Saudi Arabia's first female commercial pilot wants others to soar in her flight path
Captain Yasmeen Al Maimani is the first woman to fly a commercial plane in the kingdom
A 29-year-old Saudi Arabian woman has become the first female first officer to fly a mainstream commercial plane in the kingdom.
Yasmeen Al Maimani piloted Nesma Airlines flight ATR72 from Hail to Al Qasim on June 9, making her mark on the world of aviation by becoming the first female first officer to fly a scheduled commerical service in Saudi Arabia.
It's my goal that every girl or woman who dreams of becoming a pilot can see me and be inspired
“I did not expect to be the first and it feels so good to represent my country with this title,” she told The National.
Having trained in Jordan and the United States, Maimani swapped her pilot's licence for a Saudi Arabian one in 2013, but struggled to find work as most aviation positions in the country are traditionally held by men.
In February, Nesma Airlines offered Maimani a pilot trainee position. Four months later, it granted the aviator her commercial pilot’s permit.
Taking flight from Hail
Maimani’s inaugural flight as first officer was from Hail to Al Qasim return, then on to Tabuk before heading back to Hail. She shared a video from the cockpit of the flight on Instagram.
Being the only woman in a man’s world was something Maimani worried about, but her concerns were unfounded, she said.
“I thought it was going to be hard, being a female pilot based in Hail but it hasn’t been. I feel so comfortable with everyone else here, and the way they treat me. It’s like they are all my brothers, it’s a good feeling,” she said.
She now hopes to inspire young women who may be considering a career in the aviation.
I’d like to see more female pilots, this is my goal to open this door for everyone so that every girl or woman who dreams of becoming a pilot can see me, and be inspired to go ahead with their plan," she said.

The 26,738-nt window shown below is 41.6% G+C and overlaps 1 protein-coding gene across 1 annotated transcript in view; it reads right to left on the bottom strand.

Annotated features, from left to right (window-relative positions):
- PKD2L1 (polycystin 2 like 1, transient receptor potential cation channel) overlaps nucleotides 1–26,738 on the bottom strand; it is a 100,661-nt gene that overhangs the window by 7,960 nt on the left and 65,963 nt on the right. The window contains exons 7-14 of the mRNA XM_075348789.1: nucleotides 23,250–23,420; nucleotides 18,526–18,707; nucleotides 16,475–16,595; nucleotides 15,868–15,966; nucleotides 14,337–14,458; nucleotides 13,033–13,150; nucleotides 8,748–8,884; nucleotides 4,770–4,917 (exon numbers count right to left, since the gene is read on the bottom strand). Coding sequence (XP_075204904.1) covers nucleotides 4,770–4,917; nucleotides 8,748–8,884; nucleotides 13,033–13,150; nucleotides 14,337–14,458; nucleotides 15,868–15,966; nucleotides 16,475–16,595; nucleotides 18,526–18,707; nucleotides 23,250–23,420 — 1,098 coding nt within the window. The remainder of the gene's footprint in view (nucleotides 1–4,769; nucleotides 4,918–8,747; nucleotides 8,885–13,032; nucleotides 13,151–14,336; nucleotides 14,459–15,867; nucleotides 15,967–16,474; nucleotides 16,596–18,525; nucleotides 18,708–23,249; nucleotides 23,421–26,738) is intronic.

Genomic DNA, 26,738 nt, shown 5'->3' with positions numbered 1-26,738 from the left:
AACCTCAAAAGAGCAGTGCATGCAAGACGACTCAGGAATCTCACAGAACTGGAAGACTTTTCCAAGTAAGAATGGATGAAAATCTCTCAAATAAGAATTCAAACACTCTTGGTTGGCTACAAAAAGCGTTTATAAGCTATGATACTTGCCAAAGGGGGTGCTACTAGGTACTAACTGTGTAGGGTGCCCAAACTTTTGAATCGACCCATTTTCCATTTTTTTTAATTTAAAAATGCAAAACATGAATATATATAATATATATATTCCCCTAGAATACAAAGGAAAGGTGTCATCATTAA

Maimani’s achievement follows that of Hanadi Al Hind who in 2014 became the first female pilot in Saudi Arabia to get a licence in the cou ntry. Hind went on to fly privately for Kingdom Holding Company, owned by Prince Alwaleed bin Talal.
Maimani started her career in various ground roles in aviation before going on to become the first woman to fly commercially. “I worked in flight operations, and in safety but I wasn’t happy there. Since I started flying with Nesma, every day is different," she said.
A passion for flying and a supportive family
“The whole concept from waking up for the flight, to putting on my uniform and then driving my car to the airport is a very good feeling. Doing my checklists, starting the engine and then flying, it’s a whole concept – and I love all of it,” said the first officer.
Maimani's family have been supportive of her career, with her father funding her training. Living the life of a pilot means she is often not at home for special occasions, but the first officer said her family “understand and take care of things for me when I’m not there”.
“Next I want to concentrate on getting more flying hours and focus on becoming a captain," she said. "This will be my next goal. I also want to get involved in some social work in Saudi Arabia. This has always been another of my dreams."
How Vision 2030 has changed things for her
In recent years, Saudi Arabia has made strides towards granting women equal rights. As well as lifting a ban on driving, women’s rights have been included in the country’s Vision 2030 — the kingdom’s post-oil economic plan.
“I really appreciate my company and the Kingdom of Saudi Arabia for giving me this chance, and also for including women’s rights in Vision 2030,” she said.
“Since Vision 2030 came up, lots of doors have opened for women across the country, every company is supporting women and there are more jobs available in aviation and other industries.
"I have already noticed it in air traffic control, as I hear women now when I’m communicating with the tower. It's an amazing feeling.”
Last year, the first Saudi Arabian flight school opened its doors to women to train in aviation. That was after the General Authority of Civil Aviation issued five licences for Saudi female pilots permitting them to work as captains on Saudi Arabian Airlines.
These changes are also part of the International Civil Aviation Organisation’s objectives to attract more Saudi women in the industry.
Updated: June 18, 2019 07:02 PM